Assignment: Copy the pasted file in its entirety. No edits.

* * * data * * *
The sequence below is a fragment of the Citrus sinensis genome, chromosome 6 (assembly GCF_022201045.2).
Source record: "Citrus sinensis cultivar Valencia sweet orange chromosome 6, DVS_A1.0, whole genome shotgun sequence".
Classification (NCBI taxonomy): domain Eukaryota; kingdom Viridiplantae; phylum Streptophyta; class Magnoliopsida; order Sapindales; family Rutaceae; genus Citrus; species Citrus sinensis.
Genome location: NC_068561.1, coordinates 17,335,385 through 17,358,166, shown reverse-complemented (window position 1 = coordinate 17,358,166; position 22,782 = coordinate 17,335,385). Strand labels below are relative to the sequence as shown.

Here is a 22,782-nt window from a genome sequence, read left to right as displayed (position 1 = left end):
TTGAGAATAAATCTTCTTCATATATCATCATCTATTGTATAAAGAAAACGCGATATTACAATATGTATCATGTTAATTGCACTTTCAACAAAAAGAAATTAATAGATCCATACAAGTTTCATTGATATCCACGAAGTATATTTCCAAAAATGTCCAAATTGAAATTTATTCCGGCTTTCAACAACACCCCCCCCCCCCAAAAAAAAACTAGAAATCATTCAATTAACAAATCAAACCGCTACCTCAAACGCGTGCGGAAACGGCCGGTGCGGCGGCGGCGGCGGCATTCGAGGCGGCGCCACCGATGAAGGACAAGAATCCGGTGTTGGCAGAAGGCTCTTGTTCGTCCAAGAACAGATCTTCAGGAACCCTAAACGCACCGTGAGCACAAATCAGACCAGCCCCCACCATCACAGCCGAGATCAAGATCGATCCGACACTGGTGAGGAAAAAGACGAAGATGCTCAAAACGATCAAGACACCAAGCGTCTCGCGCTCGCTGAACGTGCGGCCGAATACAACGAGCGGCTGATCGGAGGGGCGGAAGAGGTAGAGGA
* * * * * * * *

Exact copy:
The sequence below is a fragment of the Citrus sinensis genome, chromosome 6 (assembly GCF_022201045.2).
Source record: "Citrus sinensis cultivar Valencia sweet orange chromosome 6, DVS_A1.0, whole genome shotgun sequence".
Classification (NCBI taxonomy): domain Eukaryota; kingdom Viridiplantae; phylum Streptophyta; class Magnoliopsida; order Sapindales; family Rutaceae; genus Citrus; species Citrus sinensis.
Genome location: NC_068561.1, coordinates 17,335,385 through 17,358,166, shown reverse-complemented (window position 1 = coordinate 17,358,166; position 22,782 = coordinate 17,335,385). Strand labels below are relative to the sequence as shown.

Here is a 22,782-nt window from a genome sequence, read left to right as displayed (position 1 = left end):
TTGAGAATAAATCTTCTTCATATATCATCATCTATTGTATAAAGAAAACGCGATATTACAATATGTATCATGTTAATTGCACTTTCAACAAAAAGAAATTAATAGATCCATACAAGTTTCATTGATATCCACGAAGTATATTTCCAAAAATGTCCAAATTGAAATTTATTCCGGCTTTCAACAACACCCCCCCCCCCCAAAAAAAAACTAGAAATCATTCAATTAACAAATCAAACCGCTACCTCAAACGCGTGCGGAAACGGCCGGTGCGGCGGCGGCGGCGGCATTCGAGGCGGCGCCACCGATGAAGGACAAGAATCCGGTGTTGGCAGAAGGCTCTTGTTCGTCCAAGAACAGATCTTCAGGAACCCTAAACGCACCGTGAGCACAAATCAGACCAGCCCCCACCATCACAGCCGAGATCAAGATCGATCCGACACTGGTGAGGAAAAAGACGAAGATGCTCAAAACGATCAAGACACCAAGCGTCTCGCGCTCGCTGAACGTGCGGCCGAATACAACGAGCGGCTGATCGGAGGGGCGGAAGAGGTAGAGGA